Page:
Love in the Time of Twilight

1995, NR, 107 min. Directed by Tsui Hark. Starring Charlie Yeung Choi-Nee, Nicky Wu Chi-Lung.

REVIEWED By Joey O'Bryan, Fri., April 12, 1996

A charming romance that finds time for ghosts, time travel, disembodied body parts, hideously deformed monsters, and the greatest bile-spewing set-piece since the infamous “Mr. Creole” sketch in Monty Python's Meaning of Life, Love in the Time of Twilight is the latest effort from famed Hong Kong genre-bender Tsui Hark (Peking Opera Blues). Since Hark has gone out of his way to re-team the stars of his 1994 film The Lovers (pop singers-turned-actors Charlie Yeung Choi-nee and Nicky Wu Chi-lung), one might expect another melodramatic romance along similar lines, but that is not the case here. Love in the Time of Twilight is a much busier, kinetic piece of work, stylistically falling somewhere in between Shanghai Blues and Chinese Ghost Story in the thematic landscape of Hark's filmography, although this movie is certainly inferior to these other classics. The plot, nearly impossible to describe in so short a space, is a lively jumble of cute romantic comedy, Back to the Future-inspired time-travel excitement, and a surreal, special-effects-driven gagfest: Yeung and Wu portray a pair of mischievous youngsters who are looking for love and become bitter rivals following a series of disastrous run-ins and misunderstandings. Sounds simple, right? But when Wu gets mixed up in a convoluted bank robbery involving a sultry femme fatale-turned-movie star, a ruthless villain named “Devil King,” and a box full of hidden guns that leave him stone cold dead, Love in the Time of Twilight shifts into overdrive. Wu returns as a wayward spirit, now endowed with the supernatural ability to transcend time and space, and proceeds to enlist Yeung into helping him go backwards in time in order to stop his own death. Further complicating this already complicated mission are any number of the usual temporal quirks, not the least of which is a wild alternate dimension to which our heroes are sporadically banished -- where a single step can take two weeks and the slightest of wrong moves can send one's head spinning off its neck, or leave one's lips lying on the ground. Needless to say, despite Hark's colorful direction, some nifty effects work, and the enthusiastic performances given by the two leads, Love in the Time of Twilight won't please everyone; it's simply too oddball and silly a mixture, but it is packed with lots of unpredictability and charm, and should serve as a nice diversion for Hong Kong film buffs.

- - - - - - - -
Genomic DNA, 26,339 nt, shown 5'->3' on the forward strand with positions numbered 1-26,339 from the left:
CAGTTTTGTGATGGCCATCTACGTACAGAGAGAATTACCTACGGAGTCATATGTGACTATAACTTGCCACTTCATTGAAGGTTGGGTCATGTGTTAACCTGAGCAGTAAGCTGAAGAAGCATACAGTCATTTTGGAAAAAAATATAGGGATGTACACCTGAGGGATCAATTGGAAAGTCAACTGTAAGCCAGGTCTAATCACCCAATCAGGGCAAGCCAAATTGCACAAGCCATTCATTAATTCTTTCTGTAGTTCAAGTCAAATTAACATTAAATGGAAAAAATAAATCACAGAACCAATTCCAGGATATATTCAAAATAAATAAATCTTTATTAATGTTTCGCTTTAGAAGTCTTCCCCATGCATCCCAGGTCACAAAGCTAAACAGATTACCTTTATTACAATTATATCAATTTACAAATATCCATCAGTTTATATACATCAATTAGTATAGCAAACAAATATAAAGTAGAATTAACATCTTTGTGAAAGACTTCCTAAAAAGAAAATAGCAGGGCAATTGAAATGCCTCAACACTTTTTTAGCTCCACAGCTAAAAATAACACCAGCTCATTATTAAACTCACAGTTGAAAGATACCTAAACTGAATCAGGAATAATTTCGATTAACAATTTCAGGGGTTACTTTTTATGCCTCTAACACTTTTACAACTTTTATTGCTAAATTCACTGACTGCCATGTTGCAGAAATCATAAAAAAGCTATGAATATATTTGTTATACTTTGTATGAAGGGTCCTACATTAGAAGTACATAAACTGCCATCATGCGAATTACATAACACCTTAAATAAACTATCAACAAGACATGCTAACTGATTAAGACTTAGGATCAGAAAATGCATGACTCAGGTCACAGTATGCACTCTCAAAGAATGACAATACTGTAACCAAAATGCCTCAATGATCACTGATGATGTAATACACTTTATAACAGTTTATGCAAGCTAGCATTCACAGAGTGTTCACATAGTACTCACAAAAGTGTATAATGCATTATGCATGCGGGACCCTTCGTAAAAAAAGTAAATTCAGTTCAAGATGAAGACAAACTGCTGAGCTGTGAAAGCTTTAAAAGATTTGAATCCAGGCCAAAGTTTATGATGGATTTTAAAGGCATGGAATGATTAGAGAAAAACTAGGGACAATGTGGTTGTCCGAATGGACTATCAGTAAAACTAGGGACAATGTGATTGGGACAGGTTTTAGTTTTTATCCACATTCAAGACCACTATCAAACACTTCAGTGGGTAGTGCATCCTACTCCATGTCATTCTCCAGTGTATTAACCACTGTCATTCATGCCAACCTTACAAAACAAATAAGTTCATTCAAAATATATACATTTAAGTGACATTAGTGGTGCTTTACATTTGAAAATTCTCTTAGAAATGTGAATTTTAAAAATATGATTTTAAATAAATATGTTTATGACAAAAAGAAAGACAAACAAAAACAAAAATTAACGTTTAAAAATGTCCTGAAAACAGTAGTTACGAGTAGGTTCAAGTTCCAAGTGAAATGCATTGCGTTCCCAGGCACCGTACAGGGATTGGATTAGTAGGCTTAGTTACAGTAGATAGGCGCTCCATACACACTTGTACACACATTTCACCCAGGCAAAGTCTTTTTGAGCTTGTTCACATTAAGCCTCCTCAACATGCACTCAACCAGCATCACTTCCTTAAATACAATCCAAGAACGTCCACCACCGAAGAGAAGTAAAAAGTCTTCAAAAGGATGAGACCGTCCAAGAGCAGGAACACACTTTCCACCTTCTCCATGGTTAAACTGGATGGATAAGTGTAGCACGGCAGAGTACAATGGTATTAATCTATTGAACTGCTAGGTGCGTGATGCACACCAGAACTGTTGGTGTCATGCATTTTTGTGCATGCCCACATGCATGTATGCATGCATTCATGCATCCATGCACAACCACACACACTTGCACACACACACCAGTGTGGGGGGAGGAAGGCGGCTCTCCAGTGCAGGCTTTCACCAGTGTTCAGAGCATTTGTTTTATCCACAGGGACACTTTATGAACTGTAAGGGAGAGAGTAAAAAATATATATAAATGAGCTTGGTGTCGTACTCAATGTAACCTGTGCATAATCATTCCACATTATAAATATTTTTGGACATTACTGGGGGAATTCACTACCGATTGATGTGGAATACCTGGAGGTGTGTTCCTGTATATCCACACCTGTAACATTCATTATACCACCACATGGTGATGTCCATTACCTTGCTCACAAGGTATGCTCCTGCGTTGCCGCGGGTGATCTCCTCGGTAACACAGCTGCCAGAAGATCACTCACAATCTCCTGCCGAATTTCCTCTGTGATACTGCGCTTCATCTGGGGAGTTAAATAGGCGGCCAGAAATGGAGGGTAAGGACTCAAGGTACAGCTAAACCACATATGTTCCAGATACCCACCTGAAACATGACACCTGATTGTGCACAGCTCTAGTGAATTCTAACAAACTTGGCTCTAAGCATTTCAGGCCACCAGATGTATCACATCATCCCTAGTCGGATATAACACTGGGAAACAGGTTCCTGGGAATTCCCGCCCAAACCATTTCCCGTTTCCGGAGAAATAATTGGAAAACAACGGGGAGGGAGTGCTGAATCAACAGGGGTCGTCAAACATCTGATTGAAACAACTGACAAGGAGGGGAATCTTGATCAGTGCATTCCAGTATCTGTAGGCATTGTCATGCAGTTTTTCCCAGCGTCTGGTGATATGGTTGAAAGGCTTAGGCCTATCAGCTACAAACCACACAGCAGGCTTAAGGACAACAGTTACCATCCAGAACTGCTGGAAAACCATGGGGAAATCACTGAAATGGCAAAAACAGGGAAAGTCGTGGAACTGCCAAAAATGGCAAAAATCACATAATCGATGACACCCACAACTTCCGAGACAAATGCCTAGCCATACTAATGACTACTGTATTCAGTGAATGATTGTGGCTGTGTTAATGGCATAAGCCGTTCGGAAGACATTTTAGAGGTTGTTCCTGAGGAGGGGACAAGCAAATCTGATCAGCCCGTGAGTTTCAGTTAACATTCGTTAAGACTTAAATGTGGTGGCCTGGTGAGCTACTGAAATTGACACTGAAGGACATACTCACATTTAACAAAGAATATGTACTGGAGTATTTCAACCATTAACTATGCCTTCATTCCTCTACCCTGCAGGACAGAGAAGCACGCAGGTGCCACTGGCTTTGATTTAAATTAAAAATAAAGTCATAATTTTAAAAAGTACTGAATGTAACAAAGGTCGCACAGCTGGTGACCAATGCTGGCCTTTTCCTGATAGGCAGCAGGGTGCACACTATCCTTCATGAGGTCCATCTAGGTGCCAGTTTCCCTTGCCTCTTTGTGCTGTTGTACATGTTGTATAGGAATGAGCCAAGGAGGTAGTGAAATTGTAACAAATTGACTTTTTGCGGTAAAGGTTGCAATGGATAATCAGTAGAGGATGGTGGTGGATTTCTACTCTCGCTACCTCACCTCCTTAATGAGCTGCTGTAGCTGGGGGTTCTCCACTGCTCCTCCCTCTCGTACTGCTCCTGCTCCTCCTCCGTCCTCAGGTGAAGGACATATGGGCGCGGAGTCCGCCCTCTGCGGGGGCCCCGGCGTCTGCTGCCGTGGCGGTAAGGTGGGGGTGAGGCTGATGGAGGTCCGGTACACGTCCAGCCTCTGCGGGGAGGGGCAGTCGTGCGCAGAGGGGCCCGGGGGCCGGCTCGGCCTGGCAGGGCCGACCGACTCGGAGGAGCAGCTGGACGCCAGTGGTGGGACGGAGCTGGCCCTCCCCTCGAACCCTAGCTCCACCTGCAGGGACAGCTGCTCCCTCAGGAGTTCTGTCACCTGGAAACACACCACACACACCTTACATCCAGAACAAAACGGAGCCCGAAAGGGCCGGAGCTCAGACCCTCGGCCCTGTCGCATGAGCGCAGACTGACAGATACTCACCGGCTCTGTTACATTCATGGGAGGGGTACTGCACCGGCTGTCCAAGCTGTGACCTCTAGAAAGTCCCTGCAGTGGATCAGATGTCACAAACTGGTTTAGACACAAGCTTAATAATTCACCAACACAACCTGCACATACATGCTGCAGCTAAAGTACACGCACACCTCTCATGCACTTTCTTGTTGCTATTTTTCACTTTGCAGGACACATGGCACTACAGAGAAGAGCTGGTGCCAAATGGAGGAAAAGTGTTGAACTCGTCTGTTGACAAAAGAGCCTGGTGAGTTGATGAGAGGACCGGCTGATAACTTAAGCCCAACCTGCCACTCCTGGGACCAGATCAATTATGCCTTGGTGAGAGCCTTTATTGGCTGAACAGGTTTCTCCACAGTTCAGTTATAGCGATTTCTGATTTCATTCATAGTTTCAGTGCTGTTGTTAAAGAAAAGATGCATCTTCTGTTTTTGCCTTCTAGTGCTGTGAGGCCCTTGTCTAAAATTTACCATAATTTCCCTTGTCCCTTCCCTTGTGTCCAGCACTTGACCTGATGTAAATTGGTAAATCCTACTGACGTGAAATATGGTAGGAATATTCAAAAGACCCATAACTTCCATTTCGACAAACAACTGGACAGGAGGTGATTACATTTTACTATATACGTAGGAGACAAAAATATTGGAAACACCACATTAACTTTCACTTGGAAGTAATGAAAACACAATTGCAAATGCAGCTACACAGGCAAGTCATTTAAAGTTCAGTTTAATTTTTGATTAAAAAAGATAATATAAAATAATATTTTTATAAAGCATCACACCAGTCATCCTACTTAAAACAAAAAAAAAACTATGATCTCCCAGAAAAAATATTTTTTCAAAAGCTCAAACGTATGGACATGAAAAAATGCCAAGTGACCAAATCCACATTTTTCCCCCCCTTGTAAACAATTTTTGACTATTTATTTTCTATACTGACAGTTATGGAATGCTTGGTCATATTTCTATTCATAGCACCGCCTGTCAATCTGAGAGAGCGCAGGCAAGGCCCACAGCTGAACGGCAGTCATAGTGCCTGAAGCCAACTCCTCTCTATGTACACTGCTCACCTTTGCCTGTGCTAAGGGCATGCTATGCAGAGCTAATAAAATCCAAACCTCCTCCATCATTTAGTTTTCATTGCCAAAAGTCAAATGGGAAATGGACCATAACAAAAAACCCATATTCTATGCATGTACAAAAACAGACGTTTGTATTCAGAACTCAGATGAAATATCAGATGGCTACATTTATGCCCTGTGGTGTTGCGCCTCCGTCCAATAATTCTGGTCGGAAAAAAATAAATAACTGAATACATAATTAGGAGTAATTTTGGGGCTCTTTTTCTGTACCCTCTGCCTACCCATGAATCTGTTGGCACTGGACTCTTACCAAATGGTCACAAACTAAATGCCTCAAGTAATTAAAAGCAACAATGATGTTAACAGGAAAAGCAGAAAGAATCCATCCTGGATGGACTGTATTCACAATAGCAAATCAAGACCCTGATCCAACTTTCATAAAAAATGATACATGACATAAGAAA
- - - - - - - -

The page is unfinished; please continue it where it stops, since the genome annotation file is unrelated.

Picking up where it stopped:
A note to readers: Bold and uncensored, The Austin Chronicle has been Austin’s independent news source for over 40 years, expressing the community’s political and environmental concerns and supporting its active cultural scene. Now more than ever, we need your support to continue supplying Austin with independent, free press. If real news is important to you, please consider making a donation of $5, $10 or whatever you can afford, to help keep our journalism on stands.

Support the Chronicle  

More Tsui Hark Films
Flying Swords of Dragon Gate
There's just too much everything in this chop-socky actioner by Tsui Hark.

Marc Savlov, Sept. 14, 2012

Detective Dee and the Mystery of the Phantom Flame
Tsui Hark directs this delightful mystery film that's part spectacular period piece and part Sherlock Holmes.

Marjorie Baumgarten, Sept. 30, 2011

More by Joey O'Bryan
Iceman Cometh

Aug. 30, 1996

The Frighteners

July 19, 1996


Love in the Time of Twilight, Tsui Hark, Charlie Yeung Choi-Nee, Nicky Wu Chi-Lung

One click gets you all the newsletters listed below

Breaking news, arts coverage, and daily events

Keep up with happenings around town

Kevin Curtin's bimonthly cannabis musings

Austin's queerest news and events

Eric Goodman's Austin FC column, other soccer news

Information is power. Support the free press, so we can support Austin.   Support the Chronicle